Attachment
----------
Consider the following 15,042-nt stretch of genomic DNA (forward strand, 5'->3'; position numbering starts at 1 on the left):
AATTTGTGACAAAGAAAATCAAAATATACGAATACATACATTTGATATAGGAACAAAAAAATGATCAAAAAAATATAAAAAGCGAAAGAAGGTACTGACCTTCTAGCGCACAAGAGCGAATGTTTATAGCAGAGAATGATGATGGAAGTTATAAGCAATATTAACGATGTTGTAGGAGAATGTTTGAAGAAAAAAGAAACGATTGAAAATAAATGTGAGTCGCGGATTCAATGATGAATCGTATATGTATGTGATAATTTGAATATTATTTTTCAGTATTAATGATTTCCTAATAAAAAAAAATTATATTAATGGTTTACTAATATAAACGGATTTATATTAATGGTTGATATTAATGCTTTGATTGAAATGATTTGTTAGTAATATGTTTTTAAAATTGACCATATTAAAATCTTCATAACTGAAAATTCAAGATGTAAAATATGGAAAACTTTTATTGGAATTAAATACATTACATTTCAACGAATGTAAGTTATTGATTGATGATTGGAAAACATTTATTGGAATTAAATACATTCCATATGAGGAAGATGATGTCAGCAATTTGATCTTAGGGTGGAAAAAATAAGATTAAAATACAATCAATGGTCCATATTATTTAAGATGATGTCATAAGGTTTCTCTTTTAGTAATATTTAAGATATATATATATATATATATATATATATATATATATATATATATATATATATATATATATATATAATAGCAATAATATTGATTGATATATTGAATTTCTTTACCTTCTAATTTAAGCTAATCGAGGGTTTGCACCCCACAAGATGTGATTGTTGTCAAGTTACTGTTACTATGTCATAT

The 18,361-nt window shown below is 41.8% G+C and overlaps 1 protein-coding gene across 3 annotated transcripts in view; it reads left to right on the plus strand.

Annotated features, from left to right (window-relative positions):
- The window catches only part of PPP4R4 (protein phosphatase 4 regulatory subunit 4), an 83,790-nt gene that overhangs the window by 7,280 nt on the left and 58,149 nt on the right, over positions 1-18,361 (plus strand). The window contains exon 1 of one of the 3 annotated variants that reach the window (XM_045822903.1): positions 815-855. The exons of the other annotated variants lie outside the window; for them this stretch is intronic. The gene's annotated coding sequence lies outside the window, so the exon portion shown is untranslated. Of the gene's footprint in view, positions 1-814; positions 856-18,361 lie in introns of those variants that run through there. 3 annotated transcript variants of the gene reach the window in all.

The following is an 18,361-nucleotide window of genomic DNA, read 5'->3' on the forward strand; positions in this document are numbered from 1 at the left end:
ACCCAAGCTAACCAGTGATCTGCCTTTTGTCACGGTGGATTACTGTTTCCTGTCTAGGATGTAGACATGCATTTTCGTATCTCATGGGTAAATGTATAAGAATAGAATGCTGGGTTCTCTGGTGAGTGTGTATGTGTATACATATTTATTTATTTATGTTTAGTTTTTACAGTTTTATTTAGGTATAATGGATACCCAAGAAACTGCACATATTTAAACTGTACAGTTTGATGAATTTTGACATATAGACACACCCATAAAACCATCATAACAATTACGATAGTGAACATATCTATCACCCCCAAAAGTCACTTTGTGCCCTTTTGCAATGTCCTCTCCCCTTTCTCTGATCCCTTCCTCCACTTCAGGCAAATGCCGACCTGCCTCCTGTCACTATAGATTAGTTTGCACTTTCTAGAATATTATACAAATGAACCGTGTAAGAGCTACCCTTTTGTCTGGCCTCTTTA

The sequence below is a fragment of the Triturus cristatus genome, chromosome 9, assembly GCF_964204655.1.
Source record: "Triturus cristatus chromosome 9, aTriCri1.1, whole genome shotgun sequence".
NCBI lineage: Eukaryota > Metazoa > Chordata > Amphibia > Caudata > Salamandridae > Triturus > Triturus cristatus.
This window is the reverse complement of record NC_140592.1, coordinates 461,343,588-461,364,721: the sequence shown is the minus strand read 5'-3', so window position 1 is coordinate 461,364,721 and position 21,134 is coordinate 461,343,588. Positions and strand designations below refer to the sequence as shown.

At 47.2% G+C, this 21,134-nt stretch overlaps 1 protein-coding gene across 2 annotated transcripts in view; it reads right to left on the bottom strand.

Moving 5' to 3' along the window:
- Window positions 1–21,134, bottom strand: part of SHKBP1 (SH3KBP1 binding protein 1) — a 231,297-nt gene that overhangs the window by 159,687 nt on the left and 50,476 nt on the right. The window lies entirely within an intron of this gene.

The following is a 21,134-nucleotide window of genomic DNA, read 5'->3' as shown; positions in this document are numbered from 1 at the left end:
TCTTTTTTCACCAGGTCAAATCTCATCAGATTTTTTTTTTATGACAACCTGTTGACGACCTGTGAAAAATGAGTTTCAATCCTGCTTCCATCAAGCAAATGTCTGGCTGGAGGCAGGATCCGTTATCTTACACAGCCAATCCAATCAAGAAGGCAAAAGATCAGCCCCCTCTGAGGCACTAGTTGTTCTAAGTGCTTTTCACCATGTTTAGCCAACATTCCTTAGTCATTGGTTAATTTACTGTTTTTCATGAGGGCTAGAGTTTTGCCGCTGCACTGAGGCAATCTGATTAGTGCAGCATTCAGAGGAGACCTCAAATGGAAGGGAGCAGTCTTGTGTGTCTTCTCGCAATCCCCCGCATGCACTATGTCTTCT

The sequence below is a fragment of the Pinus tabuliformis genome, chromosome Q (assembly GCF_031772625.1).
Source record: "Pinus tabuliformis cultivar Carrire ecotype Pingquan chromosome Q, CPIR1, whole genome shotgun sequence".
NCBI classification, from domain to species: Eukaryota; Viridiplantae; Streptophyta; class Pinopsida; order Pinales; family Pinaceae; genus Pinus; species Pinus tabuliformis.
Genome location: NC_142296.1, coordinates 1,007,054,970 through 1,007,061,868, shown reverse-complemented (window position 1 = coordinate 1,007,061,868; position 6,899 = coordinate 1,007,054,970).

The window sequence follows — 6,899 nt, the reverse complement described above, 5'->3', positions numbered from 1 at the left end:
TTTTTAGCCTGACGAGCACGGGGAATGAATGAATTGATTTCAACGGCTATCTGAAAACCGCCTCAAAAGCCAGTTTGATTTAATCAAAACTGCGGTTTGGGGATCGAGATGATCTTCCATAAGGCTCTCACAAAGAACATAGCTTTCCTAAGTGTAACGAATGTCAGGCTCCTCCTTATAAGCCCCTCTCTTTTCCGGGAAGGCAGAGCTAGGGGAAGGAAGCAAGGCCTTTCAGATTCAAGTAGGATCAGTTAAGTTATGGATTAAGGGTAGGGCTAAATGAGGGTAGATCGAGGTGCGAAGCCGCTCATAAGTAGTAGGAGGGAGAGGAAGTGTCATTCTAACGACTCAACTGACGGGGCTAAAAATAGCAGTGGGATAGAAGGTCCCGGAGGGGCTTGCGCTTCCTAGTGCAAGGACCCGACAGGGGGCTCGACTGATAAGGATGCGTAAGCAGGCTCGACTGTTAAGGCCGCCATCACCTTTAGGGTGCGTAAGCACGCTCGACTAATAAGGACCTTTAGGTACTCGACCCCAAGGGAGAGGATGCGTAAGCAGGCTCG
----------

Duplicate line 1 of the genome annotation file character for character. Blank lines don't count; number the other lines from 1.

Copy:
Consider the following 15,042-nt stretch of genomic DNA (forward strand, 5'->3'; position numbering starts at 1 on the left):